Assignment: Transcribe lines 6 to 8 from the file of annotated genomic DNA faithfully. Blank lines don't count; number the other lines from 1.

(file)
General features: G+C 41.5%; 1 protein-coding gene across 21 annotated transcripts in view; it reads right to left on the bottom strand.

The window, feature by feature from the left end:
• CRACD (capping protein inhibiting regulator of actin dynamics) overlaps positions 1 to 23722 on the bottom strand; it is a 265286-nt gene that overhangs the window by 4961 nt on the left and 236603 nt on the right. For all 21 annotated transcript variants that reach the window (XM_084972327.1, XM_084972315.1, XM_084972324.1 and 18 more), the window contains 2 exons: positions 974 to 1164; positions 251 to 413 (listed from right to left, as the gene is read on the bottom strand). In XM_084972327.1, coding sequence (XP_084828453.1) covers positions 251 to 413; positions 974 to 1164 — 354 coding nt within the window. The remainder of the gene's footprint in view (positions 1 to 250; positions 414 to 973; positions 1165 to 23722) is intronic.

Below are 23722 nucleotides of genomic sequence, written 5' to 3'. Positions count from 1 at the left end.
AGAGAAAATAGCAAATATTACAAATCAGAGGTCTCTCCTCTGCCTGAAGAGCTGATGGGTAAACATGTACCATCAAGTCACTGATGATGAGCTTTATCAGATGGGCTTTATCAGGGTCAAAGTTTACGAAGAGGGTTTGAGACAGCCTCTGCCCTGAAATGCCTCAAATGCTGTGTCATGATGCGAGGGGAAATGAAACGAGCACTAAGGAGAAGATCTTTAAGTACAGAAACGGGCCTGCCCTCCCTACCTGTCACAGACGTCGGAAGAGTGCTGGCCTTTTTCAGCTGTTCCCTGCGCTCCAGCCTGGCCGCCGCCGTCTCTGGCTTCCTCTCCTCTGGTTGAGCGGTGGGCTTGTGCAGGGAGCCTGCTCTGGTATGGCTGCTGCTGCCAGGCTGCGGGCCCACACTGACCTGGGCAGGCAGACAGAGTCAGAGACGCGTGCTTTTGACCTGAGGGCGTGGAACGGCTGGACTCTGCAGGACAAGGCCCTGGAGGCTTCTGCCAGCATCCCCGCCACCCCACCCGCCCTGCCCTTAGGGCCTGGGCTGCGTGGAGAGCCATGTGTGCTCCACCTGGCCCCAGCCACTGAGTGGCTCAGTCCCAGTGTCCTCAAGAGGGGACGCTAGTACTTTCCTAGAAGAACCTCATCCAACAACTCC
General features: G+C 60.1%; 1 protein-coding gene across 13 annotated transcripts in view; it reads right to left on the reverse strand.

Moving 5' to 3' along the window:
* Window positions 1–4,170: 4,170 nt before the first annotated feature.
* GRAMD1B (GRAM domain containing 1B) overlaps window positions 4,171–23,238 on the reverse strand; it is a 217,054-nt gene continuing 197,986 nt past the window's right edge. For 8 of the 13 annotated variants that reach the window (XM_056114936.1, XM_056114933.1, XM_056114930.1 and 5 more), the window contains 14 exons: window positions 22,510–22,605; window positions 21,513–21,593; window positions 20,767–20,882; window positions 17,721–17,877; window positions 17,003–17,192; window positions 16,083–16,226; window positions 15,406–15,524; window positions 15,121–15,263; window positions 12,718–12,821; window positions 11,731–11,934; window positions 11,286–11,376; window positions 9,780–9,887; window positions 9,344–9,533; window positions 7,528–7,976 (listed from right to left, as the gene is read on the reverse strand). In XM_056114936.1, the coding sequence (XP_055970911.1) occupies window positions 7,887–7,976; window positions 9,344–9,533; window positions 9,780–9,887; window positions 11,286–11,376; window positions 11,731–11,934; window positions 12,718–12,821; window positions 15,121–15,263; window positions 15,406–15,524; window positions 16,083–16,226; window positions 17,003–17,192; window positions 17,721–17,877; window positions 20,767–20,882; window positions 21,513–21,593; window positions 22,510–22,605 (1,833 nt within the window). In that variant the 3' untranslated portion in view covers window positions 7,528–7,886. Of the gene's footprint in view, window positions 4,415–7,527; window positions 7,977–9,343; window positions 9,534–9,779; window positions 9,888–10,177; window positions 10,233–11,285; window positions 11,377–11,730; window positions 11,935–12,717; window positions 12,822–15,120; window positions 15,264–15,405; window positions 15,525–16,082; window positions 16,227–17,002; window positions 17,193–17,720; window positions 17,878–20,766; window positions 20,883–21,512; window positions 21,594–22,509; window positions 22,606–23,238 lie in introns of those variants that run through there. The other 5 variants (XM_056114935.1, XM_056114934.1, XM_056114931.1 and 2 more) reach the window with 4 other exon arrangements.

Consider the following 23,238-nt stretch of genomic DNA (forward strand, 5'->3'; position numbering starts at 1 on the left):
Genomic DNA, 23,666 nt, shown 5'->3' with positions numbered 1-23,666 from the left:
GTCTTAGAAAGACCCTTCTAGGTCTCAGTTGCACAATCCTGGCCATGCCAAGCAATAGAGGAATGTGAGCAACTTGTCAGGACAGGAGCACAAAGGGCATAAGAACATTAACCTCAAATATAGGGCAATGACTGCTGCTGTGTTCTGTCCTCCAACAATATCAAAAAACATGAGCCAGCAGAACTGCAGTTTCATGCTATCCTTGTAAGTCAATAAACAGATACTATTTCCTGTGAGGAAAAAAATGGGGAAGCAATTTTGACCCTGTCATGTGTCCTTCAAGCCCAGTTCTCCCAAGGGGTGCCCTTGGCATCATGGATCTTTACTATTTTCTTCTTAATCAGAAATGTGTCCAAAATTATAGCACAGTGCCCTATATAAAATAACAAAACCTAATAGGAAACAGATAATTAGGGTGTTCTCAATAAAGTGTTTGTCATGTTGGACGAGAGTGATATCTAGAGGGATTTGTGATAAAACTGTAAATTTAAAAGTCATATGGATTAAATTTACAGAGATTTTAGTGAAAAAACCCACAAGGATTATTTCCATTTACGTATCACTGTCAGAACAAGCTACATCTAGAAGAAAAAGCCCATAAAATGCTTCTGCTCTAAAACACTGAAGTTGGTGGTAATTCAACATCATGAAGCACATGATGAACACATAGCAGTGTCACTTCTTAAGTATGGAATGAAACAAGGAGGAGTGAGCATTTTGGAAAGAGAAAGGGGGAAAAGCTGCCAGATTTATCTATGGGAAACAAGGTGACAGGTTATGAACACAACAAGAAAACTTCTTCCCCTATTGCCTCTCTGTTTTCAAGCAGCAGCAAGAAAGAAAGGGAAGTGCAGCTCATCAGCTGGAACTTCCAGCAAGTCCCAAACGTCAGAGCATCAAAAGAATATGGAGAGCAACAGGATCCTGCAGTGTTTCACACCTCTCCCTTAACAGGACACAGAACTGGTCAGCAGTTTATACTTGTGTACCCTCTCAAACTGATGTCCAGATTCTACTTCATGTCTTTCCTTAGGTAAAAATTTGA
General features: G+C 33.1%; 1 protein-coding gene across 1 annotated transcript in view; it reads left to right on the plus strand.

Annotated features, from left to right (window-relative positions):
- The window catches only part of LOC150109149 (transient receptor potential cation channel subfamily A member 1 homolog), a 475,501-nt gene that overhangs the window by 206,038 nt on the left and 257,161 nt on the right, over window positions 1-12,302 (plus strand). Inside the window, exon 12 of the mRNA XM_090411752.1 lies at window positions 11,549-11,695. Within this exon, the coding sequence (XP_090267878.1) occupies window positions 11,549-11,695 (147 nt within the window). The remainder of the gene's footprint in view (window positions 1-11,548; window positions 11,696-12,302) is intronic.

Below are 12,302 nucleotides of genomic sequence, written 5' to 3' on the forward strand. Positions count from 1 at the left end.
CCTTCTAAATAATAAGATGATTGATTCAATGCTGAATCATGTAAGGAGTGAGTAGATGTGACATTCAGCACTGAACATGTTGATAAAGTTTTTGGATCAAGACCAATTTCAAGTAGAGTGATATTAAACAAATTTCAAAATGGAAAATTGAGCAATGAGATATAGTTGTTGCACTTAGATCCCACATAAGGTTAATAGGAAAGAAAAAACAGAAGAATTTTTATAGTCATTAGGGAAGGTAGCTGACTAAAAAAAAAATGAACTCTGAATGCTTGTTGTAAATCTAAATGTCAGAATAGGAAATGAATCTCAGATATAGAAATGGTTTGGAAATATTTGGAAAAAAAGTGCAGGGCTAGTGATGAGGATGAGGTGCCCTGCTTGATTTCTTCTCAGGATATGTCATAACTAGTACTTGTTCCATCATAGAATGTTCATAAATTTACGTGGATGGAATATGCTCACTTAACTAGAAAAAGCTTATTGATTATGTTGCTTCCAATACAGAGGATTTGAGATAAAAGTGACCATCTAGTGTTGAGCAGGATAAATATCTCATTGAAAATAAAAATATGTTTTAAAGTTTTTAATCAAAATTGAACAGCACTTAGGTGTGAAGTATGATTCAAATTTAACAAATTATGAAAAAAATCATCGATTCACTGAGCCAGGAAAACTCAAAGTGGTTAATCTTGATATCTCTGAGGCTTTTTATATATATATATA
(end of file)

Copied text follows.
General features: G+C 60.1%; 1 protein-coding gene across 13 annotated transcripts in view; it reads right to left on the reverse strand.

Moving 5' to 3' along the window:
* Window positions 1–4,170: 4,170 nt before the first annotated feature.